Amnesty urges Ireland to launch probe into mass children's grave
An urgent investigation must be launched into revelations that almost 800 babies and children were buried in a mass grave in Ireland near a home for unmarried mothers run by nuns, Amnesty said Thursday.
"This shocking case needs immediate attention and answers from the Irish government," said John Dalhuisen, Europe and Central Asia Programme Director at the London-based rights group.
"A thorough investigation must be carried out into how these children died and if ill-treatment, neglect or other human rights abuses factored into their deaths."
Death records suggest 796 children, from newborns to eight-year-olds, were deposited in a grave near a Catholic-run home in Tuam, County Galway, during the 35 years it operated from 1925 to 1961.
The government announced it was examining the "best means" to address the "deeply disturbing" revelations.
The septic tank, full to the brim with bones, was discovered in 1975 by locals when concrete slabs covering the tank broke up.
Until now, locals believed the bones mainly stemmed from the Great Irish famine of the 1840s when hundreds of thousands perished.
St Mary's, run by the Bons Secours Sisters, was one of several such 'mother and baby' homes in early 20th century Ireland.
Amnesty urged the government to look into the actions of all of these institutions.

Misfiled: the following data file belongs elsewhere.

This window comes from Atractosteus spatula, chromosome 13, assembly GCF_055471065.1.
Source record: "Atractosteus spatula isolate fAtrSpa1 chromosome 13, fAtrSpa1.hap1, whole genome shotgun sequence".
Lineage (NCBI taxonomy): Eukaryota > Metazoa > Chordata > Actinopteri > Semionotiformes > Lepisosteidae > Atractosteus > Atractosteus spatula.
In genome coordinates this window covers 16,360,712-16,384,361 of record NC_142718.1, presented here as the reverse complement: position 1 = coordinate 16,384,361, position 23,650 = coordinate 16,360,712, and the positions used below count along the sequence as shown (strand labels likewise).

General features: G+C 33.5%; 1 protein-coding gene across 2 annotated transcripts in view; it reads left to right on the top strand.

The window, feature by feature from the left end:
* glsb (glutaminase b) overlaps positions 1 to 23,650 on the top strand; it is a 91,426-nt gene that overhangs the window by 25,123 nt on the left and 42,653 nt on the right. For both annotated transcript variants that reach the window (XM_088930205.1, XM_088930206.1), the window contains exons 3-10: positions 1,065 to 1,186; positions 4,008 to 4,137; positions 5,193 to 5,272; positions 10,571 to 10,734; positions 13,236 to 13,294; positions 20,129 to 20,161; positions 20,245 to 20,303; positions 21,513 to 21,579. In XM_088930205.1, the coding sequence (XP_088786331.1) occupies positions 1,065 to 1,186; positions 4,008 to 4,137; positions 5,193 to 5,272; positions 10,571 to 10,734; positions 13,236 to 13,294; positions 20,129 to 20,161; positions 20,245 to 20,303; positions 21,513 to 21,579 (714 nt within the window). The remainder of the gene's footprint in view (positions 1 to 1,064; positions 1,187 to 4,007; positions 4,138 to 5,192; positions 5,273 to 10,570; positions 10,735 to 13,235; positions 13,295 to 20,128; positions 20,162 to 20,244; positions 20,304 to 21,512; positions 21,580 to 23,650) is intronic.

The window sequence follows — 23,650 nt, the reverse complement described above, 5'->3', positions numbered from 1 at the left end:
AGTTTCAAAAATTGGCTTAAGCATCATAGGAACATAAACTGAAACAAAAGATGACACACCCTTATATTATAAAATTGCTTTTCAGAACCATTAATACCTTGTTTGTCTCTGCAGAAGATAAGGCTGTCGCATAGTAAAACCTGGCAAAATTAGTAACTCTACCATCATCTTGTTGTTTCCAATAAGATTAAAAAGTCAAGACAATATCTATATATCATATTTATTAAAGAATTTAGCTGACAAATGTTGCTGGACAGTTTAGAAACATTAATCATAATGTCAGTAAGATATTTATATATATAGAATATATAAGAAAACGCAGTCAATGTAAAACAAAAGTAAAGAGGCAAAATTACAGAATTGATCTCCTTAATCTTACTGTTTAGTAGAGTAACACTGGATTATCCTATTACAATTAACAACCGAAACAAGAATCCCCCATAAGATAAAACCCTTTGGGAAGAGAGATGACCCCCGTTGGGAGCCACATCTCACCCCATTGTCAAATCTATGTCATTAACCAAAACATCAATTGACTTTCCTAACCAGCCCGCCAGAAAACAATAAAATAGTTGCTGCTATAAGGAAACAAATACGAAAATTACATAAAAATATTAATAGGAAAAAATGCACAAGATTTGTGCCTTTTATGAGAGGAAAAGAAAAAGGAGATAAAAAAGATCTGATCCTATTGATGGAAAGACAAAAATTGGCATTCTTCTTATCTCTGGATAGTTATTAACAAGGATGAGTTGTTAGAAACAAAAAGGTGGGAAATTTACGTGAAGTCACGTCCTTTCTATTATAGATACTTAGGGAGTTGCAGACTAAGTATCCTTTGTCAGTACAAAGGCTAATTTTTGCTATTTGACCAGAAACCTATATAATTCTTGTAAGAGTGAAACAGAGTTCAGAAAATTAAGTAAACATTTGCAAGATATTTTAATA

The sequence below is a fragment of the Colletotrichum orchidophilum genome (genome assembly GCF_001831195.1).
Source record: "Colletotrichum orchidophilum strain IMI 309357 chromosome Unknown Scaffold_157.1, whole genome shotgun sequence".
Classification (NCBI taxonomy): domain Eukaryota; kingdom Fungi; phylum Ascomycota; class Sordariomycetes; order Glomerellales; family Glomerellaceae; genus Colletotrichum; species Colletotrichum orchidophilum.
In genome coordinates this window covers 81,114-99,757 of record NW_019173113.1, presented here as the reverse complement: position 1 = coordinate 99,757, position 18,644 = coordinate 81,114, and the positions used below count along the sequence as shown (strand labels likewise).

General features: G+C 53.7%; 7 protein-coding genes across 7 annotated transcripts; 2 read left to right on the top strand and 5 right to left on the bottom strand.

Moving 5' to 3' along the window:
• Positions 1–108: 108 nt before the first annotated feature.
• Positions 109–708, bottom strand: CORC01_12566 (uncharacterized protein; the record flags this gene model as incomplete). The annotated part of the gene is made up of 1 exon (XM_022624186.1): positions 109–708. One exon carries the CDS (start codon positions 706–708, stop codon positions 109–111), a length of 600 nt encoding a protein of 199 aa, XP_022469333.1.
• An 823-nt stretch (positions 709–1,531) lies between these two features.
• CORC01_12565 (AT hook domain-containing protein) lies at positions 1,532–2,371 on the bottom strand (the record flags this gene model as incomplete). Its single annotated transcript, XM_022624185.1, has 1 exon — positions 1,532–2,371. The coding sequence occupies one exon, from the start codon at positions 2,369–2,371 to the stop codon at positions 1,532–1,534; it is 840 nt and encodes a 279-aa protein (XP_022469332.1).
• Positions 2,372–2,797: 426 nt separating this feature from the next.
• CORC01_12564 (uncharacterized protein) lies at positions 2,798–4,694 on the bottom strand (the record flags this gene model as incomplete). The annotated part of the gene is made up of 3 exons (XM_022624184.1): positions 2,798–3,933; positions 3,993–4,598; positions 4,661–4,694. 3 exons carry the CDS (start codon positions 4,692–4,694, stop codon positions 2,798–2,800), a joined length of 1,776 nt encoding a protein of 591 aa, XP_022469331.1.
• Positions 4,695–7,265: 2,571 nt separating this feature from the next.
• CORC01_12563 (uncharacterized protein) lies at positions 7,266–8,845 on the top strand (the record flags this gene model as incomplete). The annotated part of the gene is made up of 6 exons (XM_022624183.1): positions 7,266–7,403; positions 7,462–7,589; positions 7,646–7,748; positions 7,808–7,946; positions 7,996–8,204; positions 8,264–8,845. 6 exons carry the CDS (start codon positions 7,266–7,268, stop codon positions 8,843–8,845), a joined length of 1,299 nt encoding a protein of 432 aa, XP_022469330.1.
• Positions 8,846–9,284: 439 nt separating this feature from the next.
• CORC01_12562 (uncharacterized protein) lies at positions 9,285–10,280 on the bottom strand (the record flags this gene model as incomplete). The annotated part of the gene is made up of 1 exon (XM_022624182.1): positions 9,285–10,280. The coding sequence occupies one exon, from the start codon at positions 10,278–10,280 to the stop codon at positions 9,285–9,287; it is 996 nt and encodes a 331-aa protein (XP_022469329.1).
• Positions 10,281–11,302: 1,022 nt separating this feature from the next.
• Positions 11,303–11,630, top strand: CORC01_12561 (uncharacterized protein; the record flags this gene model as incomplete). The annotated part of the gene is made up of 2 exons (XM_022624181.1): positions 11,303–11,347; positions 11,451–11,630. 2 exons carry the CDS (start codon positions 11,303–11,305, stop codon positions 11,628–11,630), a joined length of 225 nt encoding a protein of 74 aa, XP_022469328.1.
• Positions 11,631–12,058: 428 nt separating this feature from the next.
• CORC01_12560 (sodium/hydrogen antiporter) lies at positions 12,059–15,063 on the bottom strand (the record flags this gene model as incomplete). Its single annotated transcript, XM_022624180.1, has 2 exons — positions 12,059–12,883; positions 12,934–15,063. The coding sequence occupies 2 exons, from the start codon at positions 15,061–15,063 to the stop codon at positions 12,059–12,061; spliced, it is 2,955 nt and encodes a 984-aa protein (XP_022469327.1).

"As disturbing as the 'Tuam babies' case is, it must not be viewed in isolation," said Colm O'Gorman, Executive Director, Amnesty International Ireland.
"The Irish authorities must look into possible allegations of ill-treatment of women and children in other so-called 'mother and baby homes' and other institutions run by the state or religious authorities."
Thousands of unmarried pregnant women -- labelled at the time as 'fallen women' -- were sent to the homes to have their babies.
The women were ostracised by the conservative Catholic society and were often forced to hand over their children for adoption.
The recently discovered death records for St Mary's show that 796 children died from malnutrition and infectious diseases, such as measles and TB.
Amnesty called the Irish government's response to previous claims as "minimalist" and urged it to "deal comprehensively with its past".
"The Irish Government must not view this and other cases as merely historic and beyond its human rights obligations," said Dalhuisen.
The rights group explained that if the home closed in 1961, it is possible that some of the deaths occurred at a time when the European Convention on Human Rights was in force.
© 2014 AFP